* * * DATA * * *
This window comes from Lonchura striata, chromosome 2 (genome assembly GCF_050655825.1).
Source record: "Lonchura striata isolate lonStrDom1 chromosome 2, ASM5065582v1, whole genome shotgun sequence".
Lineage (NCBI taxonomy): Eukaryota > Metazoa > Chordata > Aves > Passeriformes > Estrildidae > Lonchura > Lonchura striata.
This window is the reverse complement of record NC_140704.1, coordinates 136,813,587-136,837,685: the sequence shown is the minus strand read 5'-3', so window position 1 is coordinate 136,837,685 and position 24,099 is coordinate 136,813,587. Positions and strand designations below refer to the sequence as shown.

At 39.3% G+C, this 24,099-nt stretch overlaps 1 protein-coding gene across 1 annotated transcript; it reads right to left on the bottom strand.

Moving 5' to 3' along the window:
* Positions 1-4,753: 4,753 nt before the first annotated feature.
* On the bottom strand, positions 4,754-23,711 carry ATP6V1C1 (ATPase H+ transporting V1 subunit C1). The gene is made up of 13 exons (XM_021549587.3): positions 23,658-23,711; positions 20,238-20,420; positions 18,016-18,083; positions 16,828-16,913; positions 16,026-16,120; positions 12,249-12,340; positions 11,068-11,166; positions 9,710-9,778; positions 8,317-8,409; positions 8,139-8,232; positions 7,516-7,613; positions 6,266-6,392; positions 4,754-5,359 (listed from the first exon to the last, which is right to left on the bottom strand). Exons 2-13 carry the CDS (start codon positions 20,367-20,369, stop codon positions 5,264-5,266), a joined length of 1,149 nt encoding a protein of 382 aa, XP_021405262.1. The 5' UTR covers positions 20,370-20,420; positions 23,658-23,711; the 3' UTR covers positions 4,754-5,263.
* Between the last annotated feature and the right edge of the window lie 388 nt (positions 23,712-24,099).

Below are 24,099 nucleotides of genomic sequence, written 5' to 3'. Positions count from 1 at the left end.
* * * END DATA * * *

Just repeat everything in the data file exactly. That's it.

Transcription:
This window comes from Lonchura striata, chromosome 2 (genome assembly GCF_050655825.1).
Source record: "Lonchura striata isolate lonStrDom1 chromosome 2, ASM5065582v1, whole genome shotgun sequence".
Lineage (NCBI taxonomy): Eukaryota > Metazoa > Chordata > Aves > Passeriformes > Estrildidae > Lonchura > Lonchura striata.
This window is the reverse complement of record NC_140704.1, coordinates 136,813,587-136,837,685: the sequence shown is the minus strand read 5'-3', so window position 1 is coordinate 136,837,685 and position 24,099 is coordinate 136,813,587. Positions and strand designations below refer to the sequence as shown.

At 39.3% G+C, this 24,099-nt stretch overlaps 1 protein-coding gene across 1 annotated transcript; it reads right to left on the bottom strand.

Moving 5' to 3' along the window:
* Positions 1-4,753: 4,753 nt before the first annotated feature.
* On the bottom strand, positions 4,754-23,711 carry ATP6V1C1 (ATPase H+ transporting V1 subunit C1). The gene is made up of 13 exons (XM_021549587.3): positions 23,658-23,711; positions 20,238-20,420; positions 18,016-18,083; positions 16,828-16,913; positions 16,026-16,120; positions 12,249-12,340; positions 11,068-11,166; positions 9,710-9,778; positions 8,317-8,409; positions 8,139-8,232; positions 7,516-7,613; positions 6,266-6,392; positions 4,754-5,359 (listed from the first exon to the last, which is right to left on the bottom strand). Exons 2-13 carry the CDS (start codon positions 20,367-20,369, stop codon positions 5,264-5,266), a joined length of 1,149 nt encoding a protein of 382 aa, XP_021405262.1. The 5' UTR covers positions 20,370-20,420; positions 23,658-23,711; the 3' UTR covers positions 4,754-5,263.
* Between the last annotated feature and the right edge of the window lie 388 nt (positions 23,712-24,099).

Below are 24,099 nucleotides of genomic sequence, written 5' to 3'. Positions count from 1 at the left end.